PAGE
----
Gov. John deJongh Jr. signed into law increases to government subsidies to the Diageo distillery based on its bulk rum production to match those provided by Puerto Rico to its distilleries, while taking action on a slew of bills and resolutions Monday.
The legislation, requested by deJongh, amends the territory’s 2009 agreement with Cruzan dedicating remitted rum tax revenues to pay for bonds to expand Cruzan and build a wastewater treatment plant. The 2009 agreement sets up a schedule of gradually declining subsidies. For Cruzan’s bulk rum, that subsidy was 40 percent of bulk rum-related federal excise tax revenues through 2010, reduced to 31.5 percent in April of 2011 and reduced again to 18 percent at the beginning of this month.
Under the schedule signed by deJongh Monday, the bulk rum subsidy will decrease from 31.5 percent to 25 percent, rather than the 18 percent provided in the 2009 agreement. And this enhanced incentive will remain in effect through 2018, so long as Cruzan meets detailed bulk rum sales goals, rising from 7.4 million gallons this year to 9.5 million gallons in 2018.
Without the changes, Cruzan would lose millions of gallons of bulk rum sales, costing the territory millions of dollars in cover-over federal excise tax revenues, Cruzan’s corporate owners and administration officials testified during a recent Committee of the Whole hearing in Frederiksted.
Cruzan Rum President Gary Nelthropp testified in committee that competitors knew Cruzan’s bulk rum incentive rate would be going to 18 percent and as a result, Puerto Rico suppliers have been provided a rate of at least 25 percent by the government of Puerto Rico.
Puerto Rico’s Seralles distillery, which manufactured Captain Morgan and other rum for Diageo until Diageo built its facility on St. Croix, has been directly competing for, and wooing major bulk rum customers away from Cruzan, because the difference in subsidy levels means Cruzan cannot match their prices, Nelthropp and others with Cruzan and parent company Beam Global Spirits say.
The governor thanked the Legislature for ratifying the changes, in a statements announcing his actions on 18 bills and five resolutions Monday.
DeJongh approved a bill authorizing the government to begin negotiating the acquisition of land to be used for a speedway on St. Thomas, but said the 180 day period to identify a site specified in the bill was unrealistic.
He signed a bill creating the V.I. Commission on Aging to augment the administration’s efforts to address the needs of the territory’s growing senior population.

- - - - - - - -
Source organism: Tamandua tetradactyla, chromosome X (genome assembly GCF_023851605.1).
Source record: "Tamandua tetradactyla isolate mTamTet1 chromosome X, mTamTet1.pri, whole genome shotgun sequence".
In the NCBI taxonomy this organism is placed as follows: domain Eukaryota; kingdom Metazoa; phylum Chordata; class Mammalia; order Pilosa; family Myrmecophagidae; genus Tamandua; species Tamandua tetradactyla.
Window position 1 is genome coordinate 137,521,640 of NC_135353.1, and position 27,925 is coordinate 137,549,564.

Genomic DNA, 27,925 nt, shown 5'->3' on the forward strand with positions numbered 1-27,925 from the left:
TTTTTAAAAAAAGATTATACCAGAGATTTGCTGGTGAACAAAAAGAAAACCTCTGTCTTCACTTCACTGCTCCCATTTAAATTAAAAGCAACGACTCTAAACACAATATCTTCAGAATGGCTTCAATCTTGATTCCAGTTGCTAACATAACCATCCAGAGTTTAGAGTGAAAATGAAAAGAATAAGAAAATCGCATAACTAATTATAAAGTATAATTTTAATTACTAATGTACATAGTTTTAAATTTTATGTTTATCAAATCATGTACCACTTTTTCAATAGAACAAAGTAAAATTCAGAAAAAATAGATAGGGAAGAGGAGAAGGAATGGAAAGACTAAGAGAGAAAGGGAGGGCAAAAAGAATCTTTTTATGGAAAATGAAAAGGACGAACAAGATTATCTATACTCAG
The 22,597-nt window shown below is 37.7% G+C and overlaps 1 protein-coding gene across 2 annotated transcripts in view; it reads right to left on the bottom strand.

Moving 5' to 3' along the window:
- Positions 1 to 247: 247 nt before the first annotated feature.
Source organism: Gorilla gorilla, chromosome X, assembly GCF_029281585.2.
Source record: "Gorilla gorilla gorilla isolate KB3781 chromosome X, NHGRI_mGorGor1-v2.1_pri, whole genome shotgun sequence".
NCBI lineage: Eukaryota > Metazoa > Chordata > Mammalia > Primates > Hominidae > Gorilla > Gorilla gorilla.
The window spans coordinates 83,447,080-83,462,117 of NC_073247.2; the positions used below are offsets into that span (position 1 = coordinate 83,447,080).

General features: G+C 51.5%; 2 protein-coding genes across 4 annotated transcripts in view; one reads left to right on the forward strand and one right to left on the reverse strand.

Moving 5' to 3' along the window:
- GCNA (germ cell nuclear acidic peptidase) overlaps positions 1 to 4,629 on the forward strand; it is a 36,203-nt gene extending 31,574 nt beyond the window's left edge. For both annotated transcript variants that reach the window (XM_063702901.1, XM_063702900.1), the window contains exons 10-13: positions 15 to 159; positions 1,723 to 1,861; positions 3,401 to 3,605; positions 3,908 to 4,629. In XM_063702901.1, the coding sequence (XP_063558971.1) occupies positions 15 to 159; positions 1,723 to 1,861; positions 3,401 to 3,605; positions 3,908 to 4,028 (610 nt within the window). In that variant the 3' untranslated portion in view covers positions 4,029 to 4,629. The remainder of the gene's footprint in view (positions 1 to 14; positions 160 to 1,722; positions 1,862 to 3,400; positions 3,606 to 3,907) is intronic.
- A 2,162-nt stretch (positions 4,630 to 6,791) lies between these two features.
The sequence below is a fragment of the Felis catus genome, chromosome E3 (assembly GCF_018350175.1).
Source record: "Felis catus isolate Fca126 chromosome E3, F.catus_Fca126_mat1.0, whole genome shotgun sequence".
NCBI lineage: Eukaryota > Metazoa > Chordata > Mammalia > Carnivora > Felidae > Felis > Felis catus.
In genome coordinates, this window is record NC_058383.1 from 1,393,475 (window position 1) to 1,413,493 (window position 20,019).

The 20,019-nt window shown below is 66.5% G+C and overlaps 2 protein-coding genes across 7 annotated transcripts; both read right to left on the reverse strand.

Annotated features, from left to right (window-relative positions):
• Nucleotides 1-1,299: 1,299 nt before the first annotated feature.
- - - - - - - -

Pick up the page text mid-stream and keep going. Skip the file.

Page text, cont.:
DeJongh also approved establishment of an agricultural education program for the territory’s public schools, and has instructed the commissioners of Education and Agriculture to incorporate the program into the school curriculum. As yet, the program remains unfunded, the governor said.
The governor approved another bill authorizing a request for bids to establish a technical school on St. Thomas, despite some misgivings from Education officials. “I recognize and endorse the need to focus our limited resources on bolstering the existing technical and vocation instruction programs available at the Raphael O. Wheatley Skill Center in St. Thomas and the St. Croix Educational Complex Vocational School,” deJongh wrote in his letter announcing the actions.
A bill honoring Police Officer Cuthbert “Kimba” Ezekiel Chapman, who lost his life in the line of duty during a 2004 armed robbery, was also signed into law. The governor signed another bill honoring late Governor Juan Francisco Luis by making his birthday, July 10, a special day of recognition in the territory.
He approved a bill bringing the territory further into compliance with the federal Individuals with Disabilities Education Act, and another bill that enhances the territory’s Plant Closing Law.
The governor also signed into law an adjustment on the tax on imported fuels and redirection of the proceeds to be used to finance new Virgin Islands Water and Power Authority (WAPA) generating units for St. Thomas-St. John.
Governor deJongh used his veto pen on two modifications to election law passed by the Legislature, saying their timing makes them a violation of federal statutes that restrict amendments to election law before elections.
He also line-item vetoed some measures impacting the fiscal year 2012 budget and vetoed bills and amendments:
making changes to the territory’s probate code;
a bill expanding the Public Services Commission’s regulatory authority over WAPA;
a bill intended to expand small-scale hotel development opportunities that the administration believes poorly defined its parameters;
a proposed change to the school year calendar because of what Government House describes as some erroneous language in the bill;
the reestablishment of the V.I. Commission on Youth, saying it would create an unfunded commission whose purpose other existing groups are better suited to engage.
The governor acknowledged resolutions to raise awareness of the prevalence of cardiovascular disease among women, to petition the federal government to assist in lowering energy costs through grants and subsidies, to limit any further impact of the Hovensa refinery closure, and to honor Joseph “Joemeat” Sprauve’s contributions to the people of the territory and the game of baseball.
The governor ended the bill transmittal letter saying adherence to the language of a resolution regarding fishing “would likely have devastating consequences for the territory’s fishing and tourism industries” due to violations of federal laws and international treaties.